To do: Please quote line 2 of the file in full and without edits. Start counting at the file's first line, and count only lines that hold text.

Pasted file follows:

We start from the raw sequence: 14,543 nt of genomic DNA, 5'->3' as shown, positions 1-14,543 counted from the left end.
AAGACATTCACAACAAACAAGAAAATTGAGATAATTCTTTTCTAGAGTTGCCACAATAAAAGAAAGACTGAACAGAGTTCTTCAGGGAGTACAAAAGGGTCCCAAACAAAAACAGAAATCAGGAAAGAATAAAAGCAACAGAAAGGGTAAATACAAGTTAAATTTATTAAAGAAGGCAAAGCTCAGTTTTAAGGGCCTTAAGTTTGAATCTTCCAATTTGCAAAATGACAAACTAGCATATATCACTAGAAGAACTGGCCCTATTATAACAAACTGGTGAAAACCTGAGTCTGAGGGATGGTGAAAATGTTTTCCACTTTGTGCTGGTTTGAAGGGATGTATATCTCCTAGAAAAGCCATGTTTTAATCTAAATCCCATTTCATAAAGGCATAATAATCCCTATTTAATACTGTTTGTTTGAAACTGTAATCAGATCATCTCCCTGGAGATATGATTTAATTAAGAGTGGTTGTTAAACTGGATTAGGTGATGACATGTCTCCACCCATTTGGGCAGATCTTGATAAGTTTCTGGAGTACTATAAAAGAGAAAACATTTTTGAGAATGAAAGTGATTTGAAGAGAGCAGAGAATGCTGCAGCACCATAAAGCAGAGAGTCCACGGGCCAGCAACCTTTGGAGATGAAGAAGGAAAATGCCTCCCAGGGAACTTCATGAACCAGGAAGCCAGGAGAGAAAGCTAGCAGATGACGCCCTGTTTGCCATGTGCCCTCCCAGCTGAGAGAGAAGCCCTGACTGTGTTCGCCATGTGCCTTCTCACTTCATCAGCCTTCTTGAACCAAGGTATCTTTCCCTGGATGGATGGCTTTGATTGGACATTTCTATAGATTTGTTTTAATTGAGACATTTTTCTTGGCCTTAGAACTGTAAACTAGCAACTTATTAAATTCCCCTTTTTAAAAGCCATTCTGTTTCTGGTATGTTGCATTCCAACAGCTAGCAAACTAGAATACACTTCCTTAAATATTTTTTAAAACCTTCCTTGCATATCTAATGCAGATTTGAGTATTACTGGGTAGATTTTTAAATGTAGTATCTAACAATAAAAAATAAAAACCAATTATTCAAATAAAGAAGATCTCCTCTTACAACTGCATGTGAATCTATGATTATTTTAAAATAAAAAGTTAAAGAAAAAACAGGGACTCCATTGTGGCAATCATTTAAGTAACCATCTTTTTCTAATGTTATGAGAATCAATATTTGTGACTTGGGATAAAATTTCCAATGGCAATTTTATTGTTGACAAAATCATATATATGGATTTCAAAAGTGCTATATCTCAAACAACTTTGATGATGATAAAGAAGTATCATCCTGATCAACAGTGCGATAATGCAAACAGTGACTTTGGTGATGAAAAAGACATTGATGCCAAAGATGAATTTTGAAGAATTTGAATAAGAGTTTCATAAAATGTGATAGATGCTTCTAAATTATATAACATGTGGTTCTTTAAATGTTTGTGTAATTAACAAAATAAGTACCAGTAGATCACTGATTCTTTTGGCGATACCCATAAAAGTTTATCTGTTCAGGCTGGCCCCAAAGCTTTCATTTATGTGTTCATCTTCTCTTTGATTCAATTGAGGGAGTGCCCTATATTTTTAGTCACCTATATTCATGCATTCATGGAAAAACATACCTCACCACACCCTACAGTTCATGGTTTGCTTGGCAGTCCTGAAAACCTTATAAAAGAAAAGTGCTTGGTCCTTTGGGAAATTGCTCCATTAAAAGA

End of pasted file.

AAGACATTCACAACAAACAAGAAAATTGAGATAATTCTTTTCTAGAGTTGCCACAATAAAAGAAAGACTGAACAGAGTTCTTCAGGGAGTACAAAAGGGTCCCAAACAAAAACAGAAATCAGGAAAGAATAAAAGCAACAGAAAGGGTAAATACAAGTTAAATTTATTAAAGAAGGCAAAGCTCAGTTTTAAGGGCCTTAAGTTTGAATCTTCCAATTTGCAAAATGACAAACTAGCATATATCACTAGAAGAACTGGCCCTATTATAACAAACTGGTGAAAACCTGAGTCTGAGGGATGGTGAAAATGTTTTCCACTTTGTGCTGGTTTGAAGGGATGTATATCTCCTAGAAAAGCCATGTTTTAATCTAAATCCCATTTCATAAAGGCATAATAATCCCTATTTAATACTGTTTGTTTGAAACTGTAATCAGATCATCTCCCTGGAGATATGATTTAATTAAGAGTGGTTGTTAAACTGGATTAGGTGATGACATGTCTCCACCCATTTGGGCAGATCTTGATAAGTTTCTGGAGTACTATAAAAGAGAAAACATTTTTGAGAATGAAAGTGATTTGAAGAGAGCAGAGAATGCTGCAGCACCATAAAGCAGAGAGTCCACGGGCCAGCAACCTTTGGAGATGAAGAAGGAAAATGCCTCCCAGGGAACTTCATGAACCAGGAAGCCAGGAGAGAAAGCTAGCAGATGACGCCCTGTTTGCCATGTGCCCTCCCAGCTGAGAGAGAAGCCCTGACTGTGTTCGCCATGTGCCTTCTCACTTCATCAGCCTTCTTGAACCAAGGTATCTTTCCCTGGATGGATGGCTTTGATTGGACATTTCTATAGATTTGTTTTAATTGAGACATTTTTCTTGGCCTTAGAACTGTAAACTAGCAACTTATTAAATTCCCCTTTTTAAAAGCCATTCTGTTTCTGGTATGTTGCATTCCAACAGCTAGCAAACTAGAATACACTTCCTTAAATATTTTTTAAAACCTTCCTTGCATATCTAATGCAGATTTGAGTATTACTGGGTAGATTTTTAAATGTAGTATCTAACAATAAAAAATAAAAACCAATTATTCAAATAAAGAAGATCTCCTCTTACAACTGCATGTGAATCTATGATTATTTTAAAATAAAAAGTTAAAGAAAAAACAGGGACTCCATTGTGGCAATCATTTAAGTAACCATCTTTTTCTAATGTTATGAGAATCAATATTTGTGACTTGGGATAAAATTTCCAATGGCAATTTTATTGTTGACAAAATCATATATATGGATTTCAAAAGTGCTATATCTCAAACAACTTTGATGATGATAAAGAAGTATCATCCTGATCAACAGTGCGATAATGCAAACAGTGACTTTGGTGATGAAAAAGACATTGATGCCAAAGATGAATTTTGAAGAATTTGAATAAGAGTTTCATAAAATGTGATAGATGCTTCTAAATTATATAACATGTGGTTCTTTAAATGTTTGTGTAATTAACAAAATAAGTACCAGTAGATCACTGATTCTTTTGGCGATACCCATAAAAGTTTATCTGTTCAGGCTGGCCCCAAAGCTTTCATTTATGTGTTCATCTTCTCTTTGATTCAATTGAGGGAGTGCCCTATATTTTTAGTCACCTATATTCATGCATTCATGGAAAAACATACCTCACCACACCCTACAGTTCATGGTTTGCTTGGCAGTCCTGAAAACCTTATAAAAGAAAAGTGCTTGGTCCTTTGGGAAATTGCTCCATTAAAAGA